IpadTime.com writer Matt Peckham writes that "The American Academy of Pediatrics has repeatedly warned that screen time for children under the age of 2 is a no-no." and wonders if that same warning should apply to tablets and smartphones.

Part of the reasoning for the warning against letting children under the age of 2 watch television is that this can have a negative effect on language development and get in the way of sleep. Children benefit the most from interacting with parents/caretakers and hearing a wide range of vocabulary.

Researchers in England and the U.S. have found some benefits to letting young children use interactive programs on a smartphone or tablet. However, Peckham warns parents not to get taken in by exaggerated claims from people that make apps designed for toddlers and preschoolers. We still don't really know the long-term benefits and effects of interactive apps.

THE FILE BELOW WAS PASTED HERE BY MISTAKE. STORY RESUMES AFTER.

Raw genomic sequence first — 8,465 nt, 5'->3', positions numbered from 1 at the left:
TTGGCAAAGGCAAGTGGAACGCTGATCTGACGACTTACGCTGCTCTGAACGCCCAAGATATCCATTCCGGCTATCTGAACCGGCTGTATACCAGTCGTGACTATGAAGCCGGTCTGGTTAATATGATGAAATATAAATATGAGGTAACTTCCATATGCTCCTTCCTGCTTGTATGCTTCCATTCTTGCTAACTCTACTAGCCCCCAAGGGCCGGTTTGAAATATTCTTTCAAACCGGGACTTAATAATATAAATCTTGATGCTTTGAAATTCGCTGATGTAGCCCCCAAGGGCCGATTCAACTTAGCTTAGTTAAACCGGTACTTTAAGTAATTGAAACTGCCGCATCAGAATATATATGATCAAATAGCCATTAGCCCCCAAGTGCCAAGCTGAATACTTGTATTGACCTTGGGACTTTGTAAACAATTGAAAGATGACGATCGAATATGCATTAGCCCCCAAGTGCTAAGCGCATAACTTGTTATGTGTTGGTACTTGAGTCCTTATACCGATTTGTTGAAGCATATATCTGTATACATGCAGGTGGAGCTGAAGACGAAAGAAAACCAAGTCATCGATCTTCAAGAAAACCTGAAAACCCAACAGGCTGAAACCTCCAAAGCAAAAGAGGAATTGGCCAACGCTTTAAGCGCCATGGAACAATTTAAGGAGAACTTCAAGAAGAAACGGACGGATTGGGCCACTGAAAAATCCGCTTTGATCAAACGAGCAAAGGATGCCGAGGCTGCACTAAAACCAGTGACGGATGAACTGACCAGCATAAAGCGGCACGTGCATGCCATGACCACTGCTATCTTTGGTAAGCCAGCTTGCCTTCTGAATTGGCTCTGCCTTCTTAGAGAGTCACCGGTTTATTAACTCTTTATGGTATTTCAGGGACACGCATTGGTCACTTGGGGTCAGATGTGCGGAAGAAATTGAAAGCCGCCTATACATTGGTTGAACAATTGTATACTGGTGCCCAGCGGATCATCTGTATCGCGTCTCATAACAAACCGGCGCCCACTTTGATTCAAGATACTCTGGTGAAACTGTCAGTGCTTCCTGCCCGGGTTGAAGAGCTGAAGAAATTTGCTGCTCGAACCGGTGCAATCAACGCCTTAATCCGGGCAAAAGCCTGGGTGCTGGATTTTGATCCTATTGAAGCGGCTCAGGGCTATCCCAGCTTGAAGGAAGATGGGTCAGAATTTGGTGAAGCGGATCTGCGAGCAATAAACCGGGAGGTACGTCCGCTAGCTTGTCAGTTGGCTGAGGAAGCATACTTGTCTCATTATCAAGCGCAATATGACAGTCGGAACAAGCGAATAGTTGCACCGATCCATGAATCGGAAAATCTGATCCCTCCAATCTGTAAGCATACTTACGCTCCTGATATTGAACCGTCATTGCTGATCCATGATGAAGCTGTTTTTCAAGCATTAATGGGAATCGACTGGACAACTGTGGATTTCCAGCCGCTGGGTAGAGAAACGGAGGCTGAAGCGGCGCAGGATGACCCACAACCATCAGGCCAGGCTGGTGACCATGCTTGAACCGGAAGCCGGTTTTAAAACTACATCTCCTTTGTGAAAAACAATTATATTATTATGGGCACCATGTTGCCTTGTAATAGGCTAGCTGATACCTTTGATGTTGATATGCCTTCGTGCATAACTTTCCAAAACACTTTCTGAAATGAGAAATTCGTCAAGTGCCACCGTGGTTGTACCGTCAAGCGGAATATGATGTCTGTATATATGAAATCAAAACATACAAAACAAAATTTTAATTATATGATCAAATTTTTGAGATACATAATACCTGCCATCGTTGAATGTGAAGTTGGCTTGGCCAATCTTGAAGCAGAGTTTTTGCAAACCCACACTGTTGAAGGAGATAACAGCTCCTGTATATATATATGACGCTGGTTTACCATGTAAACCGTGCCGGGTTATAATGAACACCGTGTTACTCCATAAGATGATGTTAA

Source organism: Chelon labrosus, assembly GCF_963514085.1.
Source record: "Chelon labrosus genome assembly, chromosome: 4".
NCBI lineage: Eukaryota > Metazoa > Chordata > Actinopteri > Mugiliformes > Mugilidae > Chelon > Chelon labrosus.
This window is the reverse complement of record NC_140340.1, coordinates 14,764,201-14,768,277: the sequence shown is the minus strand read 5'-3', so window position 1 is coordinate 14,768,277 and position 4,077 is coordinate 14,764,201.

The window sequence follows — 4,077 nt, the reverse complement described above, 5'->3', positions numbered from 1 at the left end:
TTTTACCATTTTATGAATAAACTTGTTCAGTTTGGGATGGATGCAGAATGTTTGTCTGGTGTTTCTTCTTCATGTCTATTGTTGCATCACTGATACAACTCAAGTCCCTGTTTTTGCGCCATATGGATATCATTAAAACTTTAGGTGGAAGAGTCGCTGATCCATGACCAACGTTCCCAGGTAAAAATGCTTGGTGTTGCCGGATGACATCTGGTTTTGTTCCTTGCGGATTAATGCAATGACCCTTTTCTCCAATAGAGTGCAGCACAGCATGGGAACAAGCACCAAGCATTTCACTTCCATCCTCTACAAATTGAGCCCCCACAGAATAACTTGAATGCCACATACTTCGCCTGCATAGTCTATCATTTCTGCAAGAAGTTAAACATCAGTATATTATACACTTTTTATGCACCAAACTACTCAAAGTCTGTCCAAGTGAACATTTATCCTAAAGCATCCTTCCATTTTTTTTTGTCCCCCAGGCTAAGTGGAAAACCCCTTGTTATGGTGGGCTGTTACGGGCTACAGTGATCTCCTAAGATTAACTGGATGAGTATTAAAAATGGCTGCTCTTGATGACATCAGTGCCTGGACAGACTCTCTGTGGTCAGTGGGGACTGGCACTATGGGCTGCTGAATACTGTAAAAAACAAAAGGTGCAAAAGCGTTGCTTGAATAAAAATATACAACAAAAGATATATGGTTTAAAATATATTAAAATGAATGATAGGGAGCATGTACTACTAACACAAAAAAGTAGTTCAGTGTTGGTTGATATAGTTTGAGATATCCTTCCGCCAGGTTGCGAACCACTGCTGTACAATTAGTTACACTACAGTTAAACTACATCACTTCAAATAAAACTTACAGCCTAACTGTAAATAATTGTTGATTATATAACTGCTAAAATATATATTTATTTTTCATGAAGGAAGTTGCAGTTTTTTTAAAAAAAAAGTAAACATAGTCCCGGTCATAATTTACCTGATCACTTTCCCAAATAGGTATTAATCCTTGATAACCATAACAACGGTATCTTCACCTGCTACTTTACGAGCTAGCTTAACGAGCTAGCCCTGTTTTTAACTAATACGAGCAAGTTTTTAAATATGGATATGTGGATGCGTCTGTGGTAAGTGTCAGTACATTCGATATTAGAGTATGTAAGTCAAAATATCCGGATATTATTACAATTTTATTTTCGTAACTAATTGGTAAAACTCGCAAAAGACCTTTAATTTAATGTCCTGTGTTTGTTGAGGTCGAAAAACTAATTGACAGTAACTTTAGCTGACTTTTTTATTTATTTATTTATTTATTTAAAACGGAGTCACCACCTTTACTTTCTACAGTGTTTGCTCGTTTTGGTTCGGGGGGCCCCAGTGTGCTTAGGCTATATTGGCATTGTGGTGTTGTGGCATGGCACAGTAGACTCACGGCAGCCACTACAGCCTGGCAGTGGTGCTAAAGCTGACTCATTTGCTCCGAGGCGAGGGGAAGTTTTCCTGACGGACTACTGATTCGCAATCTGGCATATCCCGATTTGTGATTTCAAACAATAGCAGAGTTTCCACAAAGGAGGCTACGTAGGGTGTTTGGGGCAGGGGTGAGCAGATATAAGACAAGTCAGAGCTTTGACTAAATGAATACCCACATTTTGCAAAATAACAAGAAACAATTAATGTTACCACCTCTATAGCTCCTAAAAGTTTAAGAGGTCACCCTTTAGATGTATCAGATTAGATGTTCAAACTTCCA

Peckham concludes that "interactive-device use by very young children doesn’t appear to be detrimental to learning in the ways noninteractive video is" and suggests that "these devices work best when they’re employed as complementary to parental interaction, say, as conversation starters (as opposed to conversation enders, or simply babysitters)."

At Horizon Education Centers, we do not sit your child in front of a television. We work to educate the young minds placed in our care. Our Toddler Care program is aligned with Ohio's Infant and Toddler Guidelines with these areas of emphasis: Physical Health Skills; Social and Educational Development; Motor Development; Language and Communication Development; and Cognitive Development.

We have a 1:7 Staff/child ratio and with our highly responsive care, it's vitally important for our staff to understand your baby's needs and how to create a positive nurturing bond.

photo credit: Sean MacenTee